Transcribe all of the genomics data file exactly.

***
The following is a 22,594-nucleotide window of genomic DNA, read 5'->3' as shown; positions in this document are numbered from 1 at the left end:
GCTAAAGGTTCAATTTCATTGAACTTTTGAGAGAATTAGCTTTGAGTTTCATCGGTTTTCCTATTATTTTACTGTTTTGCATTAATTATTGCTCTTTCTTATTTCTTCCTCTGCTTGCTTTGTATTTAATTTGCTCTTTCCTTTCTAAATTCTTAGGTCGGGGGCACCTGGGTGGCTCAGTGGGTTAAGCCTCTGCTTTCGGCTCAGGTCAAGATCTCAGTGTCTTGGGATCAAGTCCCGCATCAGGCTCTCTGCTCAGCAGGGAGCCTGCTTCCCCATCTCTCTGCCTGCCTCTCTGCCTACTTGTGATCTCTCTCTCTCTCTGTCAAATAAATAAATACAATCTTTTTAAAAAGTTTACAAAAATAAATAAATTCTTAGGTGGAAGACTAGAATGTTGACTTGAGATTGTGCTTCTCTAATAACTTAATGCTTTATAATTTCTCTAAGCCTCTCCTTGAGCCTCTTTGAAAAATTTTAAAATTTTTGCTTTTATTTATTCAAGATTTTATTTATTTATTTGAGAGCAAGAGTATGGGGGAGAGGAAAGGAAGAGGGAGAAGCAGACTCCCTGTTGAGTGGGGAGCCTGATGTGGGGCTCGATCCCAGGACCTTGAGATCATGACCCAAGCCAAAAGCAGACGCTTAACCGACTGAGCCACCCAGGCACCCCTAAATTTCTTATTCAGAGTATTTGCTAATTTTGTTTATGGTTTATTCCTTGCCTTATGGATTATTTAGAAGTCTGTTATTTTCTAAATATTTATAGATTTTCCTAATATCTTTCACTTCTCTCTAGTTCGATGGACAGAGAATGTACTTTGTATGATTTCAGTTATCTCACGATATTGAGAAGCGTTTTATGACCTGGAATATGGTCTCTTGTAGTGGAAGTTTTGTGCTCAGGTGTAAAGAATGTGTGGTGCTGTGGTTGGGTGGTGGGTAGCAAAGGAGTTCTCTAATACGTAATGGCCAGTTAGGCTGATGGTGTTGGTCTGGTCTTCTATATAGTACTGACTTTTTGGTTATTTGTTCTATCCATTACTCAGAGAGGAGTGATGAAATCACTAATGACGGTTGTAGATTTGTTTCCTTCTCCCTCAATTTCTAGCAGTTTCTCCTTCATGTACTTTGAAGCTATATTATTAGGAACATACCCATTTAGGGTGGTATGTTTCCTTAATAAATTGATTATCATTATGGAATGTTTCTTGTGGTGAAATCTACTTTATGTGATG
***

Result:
The following is a 22,594-nucleotide window of genomic DNA, read 5'->3' as shown; positions in this document are numbered from 1 at the left end:
GCTAAAGGTTCAATTTCATTGAACTTTTGAGAGAATTAGCTTTGAGTTTCATCGGTTTTCCTATTATTTTACTGTTTTGCATTAATTATTGCTCTTTCTTATTTCTTCCTCTGCTTGCTTTGTATTTAATTTGCTCTTTCCTTTCTAAATTCTTAGGTCGGGGGCACCTGGGTGGCTCAGTGGGTTAAGCCTCTGCTTTCGGCTCAGGTCAAGATCTCAGTGTCTTGGGATCAAGTCCCGCATCAGGCTCTCTGCTCAGCAGGGAGCCTGCTTCCCCATCTCTCTGCCTGCCTCTCTGCCTACTTGTGATCTCTCTCTCTCTCTGTCAAATAAATAAATACAATCTTTTTAAAAAGTTTACAAAAATAAATAAATTCTTAGGTGGAAGACTAGAATGTTGACTTGAGATTGTGCTTCTCTAATAACTTAATGCTTTATAATTTCTCTAAGCCTCTCCTTGAGCCTCTTTGAAAAATTTTAAAATTTTTGCTTTTATTTATTCAAGATTTTATTTATTTATTTGAGAGCAAGAGTATGGGGGAGAGGAAAGGAAGAGGGAGAAGCAGACTCCCTGTTGAGTGGGGAGCCTGATGTGGGGCTCGATCCCAGGACCTTGAGATCATGACCCAAGCCAAAAGCAGACGCTTAACCGACTGAGCCACCCAGGCACCCCTAAATTTCTTATTCAGAGTATTTGCTAATTTTGTTTATGGTTTATTCCTTGCCTTATGGATTATTTAGAAGTCTGTTATTTTCTAAATATTTATAGATTTTCCTAATATCTTTCACTTCTCTCTAGTTCGATGGACAGAGAATGTACTTTGTATGATTTCAGTTATCTCACGATATTGAGAAGCGTTTTATGACCTGGAATATGGTCTCTTGTAGTGGAAGTTTTGTGCTCAGGTGTAAAGAATGTGTGGTGCTGTGGTTGGGTGGTGGGTAGCAAAGGAGTTCTCTAATACGTAATGGCCAGTTAGGCTGATGGTGTTGGTCTGGTCTTCTATATAGTACTGACTTTTTGGTTATTTGTTCTATCCATTACTCAGAGAGGAGTGATGAAATCACTAATGACGGTTGTAGATTTGTTTCCTTCTCCCTCAATTTCTAGCAGTTTCTCCTTCATGTACTTTGAAGCTATATTATTAGGAACATACCCATTTAGGGTGGTATGTTTCCTTAATAAATTGATTATCATTATGGAATGTTTCTTGTGGTGAAATCTACTTTATGTGATG